May 03, 2018


Oopsie-Do! By Tim Kubart. Pictures by Lori Richmond. Harper. $17.99.

     Even in well-meaning, well-written, well-illustrated kids’ books, it is possible to have too much of a good thing. And that is what readers ages 4-8, and their families, get from Tim Kubart and Lori Richmond in Oopsie-Do! The idea here is to use Kubart’s fame as a Grammy award winner, and an original song that is available online, to expand upon and reinforce the message of a book that tells young children not to be upset about mistakes – just take them in stride, and all the people around you, kids and adults alike, will come together to fix things.

     It certainly makes sense to present and reinforce the notion that everybody makes mistakes and that accidents, when they happen, are no big deal. And there are some very good books for this age range that make the point quite well, one recent one, for example, being Andrea Tsurumi’s Accident! The secret ingredient in that book, and in effective communication about accidents and their consequences or non-consequences, is humor, not repetition – although repetition can certainly play a role. But where Tsurumi’s book piles absurdity on absurdity as it has “awful” thing after “awful” thing occur for an ever-growing cast of characters, the Kubart/Richmond book has all the accidents – a whole string of them – happen to one single little girl. And while her friends, as shown immediately on the book’s cover, have expressions of concern about the messes that the mistakes cause, the girl herself is seen smiling, her arms thrown wide as if to shrug off the situation as no big deal at all.

     This is fine – up to a point. But the point is made again and again and again in Oopsie-Do! And the response to errors is overly simplistic, even for this age group: “No reason to fret if you make a mistake! Just say OOPSIE-DO!”  Well, yes, if you make a mistake. But in this book, the girl spills fish food when caring for the class aquarium; accidentally dumps her entire snack on the floor when getting her backpack; mixes colors with which she is painting in a way she does not want; falls when kicking a ball; mis-buttons her coat when heading home; and squirts toothpaste onto her pajama top at night. There are mistakes by her little brother and the family dog, too. Kubart and Richmond do not, however, use the pileup of small problems in any humorous way – all readers get is the admonition, again and again and again, to say the magic “oopsie-do!” so everything is all right. Sometimes things are all right because classmates help clean up the spilled fish food, sometimes because the teacher finds a snack replacement, sometimes because the messed-up colors become the basis of a whole new approach to painting – but it is a very messy one that does not earn an “oopsie-do!” even when the girl splatters paint on her face and all over the floor. And sometimes, as with the toothpaste incident, things are all right “just because”: the girl changes her pajama top and leaves the one with toothpaste on it on the floor, along with the toothpaste tube and everything coming out of it. Parents will need to explain that in real life, the paint and toothpaste messes would not be OK if handled as they are in this book.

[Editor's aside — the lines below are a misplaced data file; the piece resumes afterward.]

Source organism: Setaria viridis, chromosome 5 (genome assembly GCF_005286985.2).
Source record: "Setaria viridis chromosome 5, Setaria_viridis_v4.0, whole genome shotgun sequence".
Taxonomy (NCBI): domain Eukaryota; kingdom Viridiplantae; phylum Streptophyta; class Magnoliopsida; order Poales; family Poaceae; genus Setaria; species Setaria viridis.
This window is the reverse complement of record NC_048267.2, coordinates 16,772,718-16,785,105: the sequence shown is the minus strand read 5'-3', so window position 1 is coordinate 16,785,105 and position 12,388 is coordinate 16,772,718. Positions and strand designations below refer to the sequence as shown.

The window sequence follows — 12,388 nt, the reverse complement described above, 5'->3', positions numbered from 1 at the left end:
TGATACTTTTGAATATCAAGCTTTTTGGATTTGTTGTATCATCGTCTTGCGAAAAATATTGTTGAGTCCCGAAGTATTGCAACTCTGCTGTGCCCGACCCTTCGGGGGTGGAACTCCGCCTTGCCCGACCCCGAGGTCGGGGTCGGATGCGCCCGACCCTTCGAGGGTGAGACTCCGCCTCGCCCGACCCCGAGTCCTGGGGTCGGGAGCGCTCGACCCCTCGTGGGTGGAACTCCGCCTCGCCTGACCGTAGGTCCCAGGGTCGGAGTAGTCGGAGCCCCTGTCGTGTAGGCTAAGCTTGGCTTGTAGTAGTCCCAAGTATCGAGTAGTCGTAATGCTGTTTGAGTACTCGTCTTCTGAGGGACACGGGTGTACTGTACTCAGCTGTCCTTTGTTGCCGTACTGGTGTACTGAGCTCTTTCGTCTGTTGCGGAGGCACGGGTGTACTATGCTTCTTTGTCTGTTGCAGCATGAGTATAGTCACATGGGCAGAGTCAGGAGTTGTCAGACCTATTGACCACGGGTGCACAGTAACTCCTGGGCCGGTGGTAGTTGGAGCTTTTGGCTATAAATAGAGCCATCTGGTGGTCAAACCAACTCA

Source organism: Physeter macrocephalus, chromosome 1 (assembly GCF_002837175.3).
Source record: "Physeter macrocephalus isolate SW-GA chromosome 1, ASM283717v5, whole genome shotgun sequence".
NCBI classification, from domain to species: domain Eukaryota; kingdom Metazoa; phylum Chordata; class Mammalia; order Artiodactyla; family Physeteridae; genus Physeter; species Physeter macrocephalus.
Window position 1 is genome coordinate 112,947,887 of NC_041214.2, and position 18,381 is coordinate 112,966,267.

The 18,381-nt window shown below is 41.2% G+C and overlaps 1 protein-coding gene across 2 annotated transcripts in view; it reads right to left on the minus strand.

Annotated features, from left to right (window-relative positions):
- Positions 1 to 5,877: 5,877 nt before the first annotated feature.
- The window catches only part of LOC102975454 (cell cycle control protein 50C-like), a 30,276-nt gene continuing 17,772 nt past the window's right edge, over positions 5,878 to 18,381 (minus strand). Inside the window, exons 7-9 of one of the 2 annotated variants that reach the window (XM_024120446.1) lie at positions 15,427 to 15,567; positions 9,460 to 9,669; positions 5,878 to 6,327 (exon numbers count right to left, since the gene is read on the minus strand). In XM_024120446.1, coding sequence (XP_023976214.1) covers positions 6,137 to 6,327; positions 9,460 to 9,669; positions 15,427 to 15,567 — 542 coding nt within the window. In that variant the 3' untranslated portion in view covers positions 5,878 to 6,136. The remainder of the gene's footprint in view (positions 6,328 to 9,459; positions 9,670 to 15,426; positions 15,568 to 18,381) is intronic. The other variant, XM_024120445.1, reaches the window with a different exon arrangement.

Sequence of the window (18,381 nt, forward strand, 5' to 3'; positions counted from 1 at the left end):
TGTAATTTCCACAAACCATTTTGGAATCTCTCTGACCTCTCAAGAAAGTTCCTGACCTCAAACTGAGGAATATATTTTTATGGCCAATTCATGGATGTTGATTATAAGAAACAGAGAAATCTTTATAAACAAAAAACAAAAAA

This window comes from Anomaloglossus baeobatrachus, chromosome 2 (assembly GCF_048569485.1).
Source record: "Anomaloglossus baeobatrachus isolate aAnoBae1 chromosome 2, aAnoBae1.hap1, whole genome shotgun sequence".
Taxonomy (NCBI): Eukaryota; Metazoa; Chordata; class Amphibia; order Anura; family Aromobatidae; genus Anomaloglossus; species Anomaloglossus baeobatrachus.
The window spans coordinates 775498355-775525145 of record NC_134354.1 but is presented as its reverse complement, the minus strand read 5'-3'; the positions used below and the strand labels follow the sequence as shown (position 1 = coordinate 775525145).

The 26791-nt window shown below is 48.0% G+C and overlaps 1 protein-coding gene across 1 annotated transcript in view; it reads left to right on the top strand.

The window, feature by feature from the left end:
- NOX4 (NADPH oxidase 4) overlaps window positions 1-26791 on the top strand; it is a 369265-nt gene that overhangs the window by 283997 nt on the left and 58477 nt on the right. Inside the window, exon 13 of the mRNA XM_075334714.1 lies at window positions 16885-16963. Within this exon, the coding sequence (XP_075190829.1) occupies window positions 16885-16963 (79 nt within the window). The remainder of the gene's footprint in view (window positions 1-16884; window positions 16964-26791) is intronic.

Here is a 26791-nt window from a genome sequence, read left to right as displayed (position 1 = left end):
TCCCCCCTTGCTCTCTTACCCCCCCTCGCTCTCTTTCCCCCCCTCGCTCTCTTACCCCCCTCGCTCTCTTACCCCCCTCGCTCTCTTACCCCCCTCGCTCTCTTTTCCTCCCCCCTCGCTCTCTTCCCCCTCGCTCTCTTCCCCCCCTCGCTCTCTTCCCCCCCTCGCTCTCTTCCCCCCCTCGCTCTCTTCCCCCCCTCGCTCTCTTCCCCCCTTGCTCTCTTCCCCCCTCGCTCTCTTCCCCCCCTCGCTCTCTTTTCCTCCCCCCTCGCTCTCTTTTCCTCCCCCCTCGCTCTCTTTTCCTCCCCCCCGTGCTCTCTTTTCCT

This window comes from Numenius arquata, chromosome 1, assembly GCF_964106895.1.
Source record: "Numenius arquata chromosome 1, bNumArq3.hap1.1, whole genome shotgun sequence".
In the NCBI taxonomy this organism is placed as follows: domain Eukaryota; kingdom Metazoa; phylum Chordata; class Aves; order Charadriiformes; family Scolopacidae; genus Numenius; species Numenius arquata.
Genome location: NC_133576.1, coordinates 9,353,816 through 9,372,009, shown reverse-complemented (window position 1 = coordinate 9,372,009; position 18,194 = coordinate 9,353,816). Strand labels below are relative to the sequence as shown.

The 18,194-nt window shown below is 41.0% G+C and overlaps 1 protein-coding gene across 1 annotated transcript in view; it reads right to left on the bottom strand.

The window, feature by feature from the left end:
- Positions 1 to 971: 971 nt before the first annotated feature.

And that is the difficulty with the extremely well-intentioned Oopsie-Do! Kubart and Richmond are so determined to show young children that mistakes happen, are no big deal, and are easily corrected, that they deliver the message with considerable repetition and in a by-and-large serious manner. But without the leavening of laughter, the notion that one little girl could make so many mistakes in a single day may upset some kids instead of teaching them a valuable lesson. And the idea that only some messes resulting from accidents need to be cleaned up by the child who made the mistake, while others do not, is unlikely to be something that parents want their children to take into the real world: the cover picture in which the girl seems at most indifferent to what she has done is a bit much for real life. Kubart and Richmond certainly deserve praise for what they try to do in Oopsie-Do! But the way they try to do it turns out to be a bit of an oopsie-do itself.

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